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People of all ages were on hand to raise a final toast to Dunedin's historic Captain Cook Tavern last night, including an 86-year-old woman who shares her birthday with the pub's namesake.
The final farewells came as the student watering-hole made what could be the final call for last drinks, with the building's owners yet to find someone to take on the lease.
People were lining up when the pub opened at noon, and while most of those who came to see the old pub off were students, a fair few from previous generations were also on hand to reminisce about the pub, which was founded in 1860. The pub has special significance for St Clair resident Sylvia De Jong (86), who was a regular at the pub right up until the last day.
''My birthday was the same day and I have been coming here for 19 years,'' she said while nursing a beer next to the bar.
Asked if she would be sad to see the pub close, she said: ''I am crying now.''
She enjoyed the company of students at the pub, but was disappointed they did not know the birthday of the man ''who put this country on the map''.
''They go to university these students and they don't know the date of Captain Cook's birthday.''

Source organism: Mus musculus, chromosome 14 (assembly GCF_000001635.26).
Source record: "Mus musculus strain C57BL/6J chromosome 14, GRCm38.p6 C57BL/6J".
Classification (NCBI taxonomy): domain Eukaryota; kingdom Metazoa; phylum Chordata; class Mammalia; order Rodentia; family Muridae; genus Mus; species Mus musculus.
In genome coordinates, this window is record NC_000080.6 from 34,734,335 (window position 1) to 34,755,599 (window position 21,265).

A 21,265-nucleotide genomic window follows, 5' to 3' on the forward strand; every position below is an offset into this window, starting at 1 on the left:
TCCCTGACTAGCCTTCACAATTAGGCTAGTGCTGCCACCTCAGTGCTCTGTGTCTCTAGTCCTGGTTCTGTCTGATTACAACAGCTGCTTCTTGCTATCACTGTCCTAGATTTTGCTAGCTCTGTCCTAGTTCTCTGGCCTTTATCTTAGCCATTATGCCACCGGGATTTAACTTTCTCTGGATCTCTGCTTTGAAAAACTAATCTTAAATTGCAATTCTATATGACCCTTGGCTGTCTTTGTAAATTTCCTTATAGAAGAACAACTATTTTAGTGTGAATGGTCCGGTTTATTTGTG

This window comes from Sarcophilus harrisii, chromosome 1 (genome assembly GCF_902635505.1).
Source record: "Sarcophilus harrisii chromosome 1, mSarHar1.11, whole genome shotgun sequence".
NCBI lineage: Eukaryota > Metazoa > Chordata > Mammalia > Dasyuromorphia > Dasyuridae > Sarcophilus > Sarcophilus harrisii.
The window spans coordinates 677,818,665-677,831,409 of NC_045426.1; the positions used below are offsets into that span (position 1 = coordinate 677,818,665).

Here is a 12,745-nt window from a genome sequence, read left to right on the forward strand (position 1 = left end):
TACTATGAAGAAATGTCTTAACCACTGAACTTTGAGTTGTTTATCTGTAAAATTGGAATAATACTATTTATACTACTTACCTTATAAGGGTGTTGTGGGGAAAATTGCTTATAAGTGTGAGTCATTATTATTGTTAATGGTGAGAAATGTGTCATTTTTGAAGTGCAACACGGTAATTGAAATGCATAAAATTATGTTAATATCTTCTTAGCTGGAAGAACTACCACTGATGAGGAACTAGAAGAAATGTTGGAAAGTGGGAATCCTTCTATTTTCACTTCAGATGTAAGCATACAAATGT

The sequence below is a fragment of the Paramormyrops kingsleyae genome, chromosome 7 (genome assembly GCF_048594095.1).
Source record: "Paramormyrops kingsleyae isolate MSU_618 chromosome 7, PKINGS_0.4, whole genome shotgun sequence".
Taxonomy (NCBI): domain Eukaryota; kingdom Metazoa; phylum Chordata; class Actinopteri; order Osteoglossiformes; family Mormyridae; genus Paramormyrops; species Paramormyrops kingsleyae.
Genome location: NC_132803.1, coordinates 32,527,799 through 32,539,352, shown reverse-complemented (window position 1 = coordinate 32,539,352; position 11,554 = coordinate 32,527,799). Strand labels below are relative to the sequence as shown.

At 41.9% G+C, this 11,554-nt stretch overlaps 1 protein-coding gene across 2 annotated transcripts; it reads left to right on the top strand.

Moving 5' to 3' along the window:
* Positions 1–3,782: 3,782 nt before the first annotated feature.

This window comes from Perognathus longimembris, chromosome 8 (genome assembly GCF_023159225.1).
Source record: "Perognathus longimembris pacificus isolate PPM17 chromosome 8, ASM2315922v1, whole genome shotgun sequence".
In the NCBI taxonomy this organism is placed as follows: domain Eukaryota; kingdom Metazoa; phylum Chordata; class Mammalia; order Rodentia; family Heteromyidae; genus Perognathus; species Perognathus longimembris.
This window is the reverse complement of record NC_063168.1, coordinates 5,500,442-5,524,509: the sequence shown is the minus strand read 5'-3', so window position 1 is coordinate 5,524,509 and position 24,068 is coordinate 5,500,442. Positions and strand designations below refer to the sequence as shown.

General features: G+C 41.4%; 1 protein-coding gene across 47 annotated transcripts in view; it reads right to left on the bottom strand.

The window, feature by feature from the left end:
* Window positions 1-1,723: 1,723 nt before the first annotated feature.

Even the late former owner Phil Ruston was on hand for a final beer, with his granddaughters Nik Watts (nee Ruston) and Sarah Ruston taking along a large photo of him dressed as Captain Cook.
The Cook was a special place for them because of the family connections, Ms Watts said.
''I was conceived here, apparently, so Dad says,'' she said.
Her grandfather, who was ''a heavy drinker'', was there in spirit.
''He'll be up there having a beer,'' she said.
The former publican's son, Jeff Ruston (60), of Port Chalmers, had a drink in the garden bar last night with his wife, Di Ruston (60).
Mr Ruston remembered living at the pub when his father owned the establishment between 1955 and 1972.
His enduring memory was when, as a 10-year-old, he would wake in the middle of the night to see the glow of a dozen cigarettes being smoked by patrons who were being hidden by his father during an unannounced police visit.
The best times in the pub remain in the past, Mr Ruston said.
''It ceased to be the Cook when the bands stopped. It lost its magic for me.''
Kim Barron (60), of Cromwell, was at the tavern for a ''last look'' with his wife Bev Barron (57) last night.
Mr Barron sang in the Dunedin band the Heavenly Bodies, which had a weekly residency at the pub in the late '70s and early '80s.
The four band members played five nights a week and on Saturday afternoons, he said.
''We got a grand a week.''
Plenty of both present and former students were on hand to say goodbye. Those who spoke to the Otago Daily Times said the Cook's closure was a loss for both scarfie culture and Dunedin as a whole.
Senior Sergeant Brian Benn, of Dunedin, said police were happy with patrons' behaviour and there had been no arrests at 10.30pm last night.
The pub had about 600 patrons with ''moderate levels of intoxication'', he said.
''I understand they run out of beer for a while but they've fixed that.''